I said something like a prayer, but not to God. It was to Halo, trying to reach her through the ether and tell her I still loved her. I asked her to forgive me for being such a fool and losing track of her. I said I was so, so sorry and cried for her forgiveness until the anguish woke me up.

When my eyes popped open, I knew she was OK. I remembered putting her to bed that night and playing in the backyard with her and two of my grandkids that afternoon.

The flood of relief was beyond wonderful! I smiled at the darkness in the room and thanked God, remembering a time years ago when a similar dream about my son had shaken me to the core.

Eventually I got back to sleep, knowing that one of the most loving beings I’ve ever met was safely sleeping downstairs on her little bed with the brand new Naugahyde cover Sandi finished sewing onto it that afternoon.

And that’s platonic love, not romantic, not parental? Does love really need any qualifiers?

In God’s eyes, I doubt there’s a black-and-white distinction between romantic love and all the other forms we think we’ve identified. In my heart they all feel equally transcendent and sacred.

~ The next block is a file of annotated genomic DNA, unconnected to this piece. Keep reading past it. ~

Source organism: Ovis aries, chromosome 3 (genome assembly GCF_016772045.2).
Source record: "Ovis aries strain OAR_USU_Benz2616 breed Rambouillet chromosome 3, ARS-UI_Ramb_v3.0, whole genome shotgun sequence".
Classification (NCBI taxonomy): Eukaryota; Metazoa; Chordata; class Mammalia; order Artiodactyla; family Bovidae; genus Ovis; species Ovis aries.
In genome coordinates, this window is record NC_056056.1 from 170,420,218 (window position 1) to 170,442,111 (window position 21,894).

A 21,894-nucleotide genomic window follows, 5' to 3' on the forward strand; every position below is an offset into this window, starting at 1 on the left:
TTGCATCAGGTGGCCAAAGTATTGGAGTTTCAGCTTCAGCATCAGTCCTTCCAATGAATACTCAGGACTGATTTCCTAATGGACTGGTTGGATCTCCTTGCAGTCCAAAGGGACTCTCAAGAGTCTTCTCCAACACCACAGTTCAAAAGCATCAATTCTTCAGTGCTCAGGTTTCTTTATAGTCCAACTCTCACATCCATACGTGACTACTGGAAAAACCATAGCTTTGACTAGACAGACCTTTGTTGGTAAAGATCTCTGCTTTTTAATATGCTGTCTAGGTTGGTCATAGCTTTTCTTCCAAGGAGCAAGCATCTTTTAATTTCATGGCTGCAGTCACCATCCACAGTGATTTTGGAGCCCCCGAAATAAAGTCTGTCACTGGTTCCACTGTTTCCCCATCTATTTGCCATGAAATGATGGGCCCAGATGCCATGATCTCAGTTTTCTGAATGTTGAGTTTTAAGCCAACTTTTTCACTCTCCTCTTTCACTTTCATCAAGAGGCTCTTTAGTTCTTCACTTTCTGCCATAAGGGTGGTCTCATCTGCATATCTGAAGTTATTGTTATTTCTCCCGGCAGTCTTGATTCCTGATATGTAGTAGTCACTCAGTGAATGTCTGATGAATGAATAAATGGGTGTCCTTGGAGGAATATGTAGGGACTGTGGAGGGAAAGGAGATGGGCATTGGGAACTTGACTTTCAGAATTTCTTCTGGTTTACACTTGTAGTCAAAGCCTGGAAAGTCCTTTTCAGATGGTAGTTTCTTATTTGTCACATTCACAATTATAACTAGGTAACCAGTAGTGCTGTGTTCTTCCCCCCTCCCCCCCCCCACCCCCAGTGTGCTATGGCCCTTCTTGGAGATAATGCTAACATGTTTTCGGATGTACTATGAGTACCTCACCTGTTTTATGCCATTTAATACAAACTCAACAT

I wonder if John Lennon saw beyond the distinctions we make in the way we love.

“Because she loves you.
And you know that can’t be bad.”

Nonlocal love,

Talmage


Stardust and Energy Alone

It’s raining. Thunder shakes the garage windows.

A boy who’s barely “this many” and his eight-year-old sister sit inside a cardboard box that was made to keep scratches off the new fridge while it was searching for a home.

“Rule one,” the girl says, sitting with her knees hugged to her chest. “We’re the only two people in the whole world.”

The boy nods. The whole wide world.

“My name is Energy and you’re Stardust.”

“I want to be Energy,” he says and hopes the box is a spaceship.

She scowls. “My name starts with an E, so I’m Energy.”

“OKay.” Today is lucky. Mostly she does big-kid stuff. “I love you. And everybody in the whole wide world.”

“Pathetic.” She sighs. “I wish you could just grow up.”

Someone opens the door into the garage. “Elizabeth? Matthew? You guys out here?”

Ellie puts a hand over Matt’s mouth.

He holds his breath. Hide-and-seek.

The door shuts with a thwhap. The rain taps fingers on the roof.

Is Mom still in the garage? She always finds you.

“We’re the only two people in the whole world,” Ellie whispers. “Remember that.”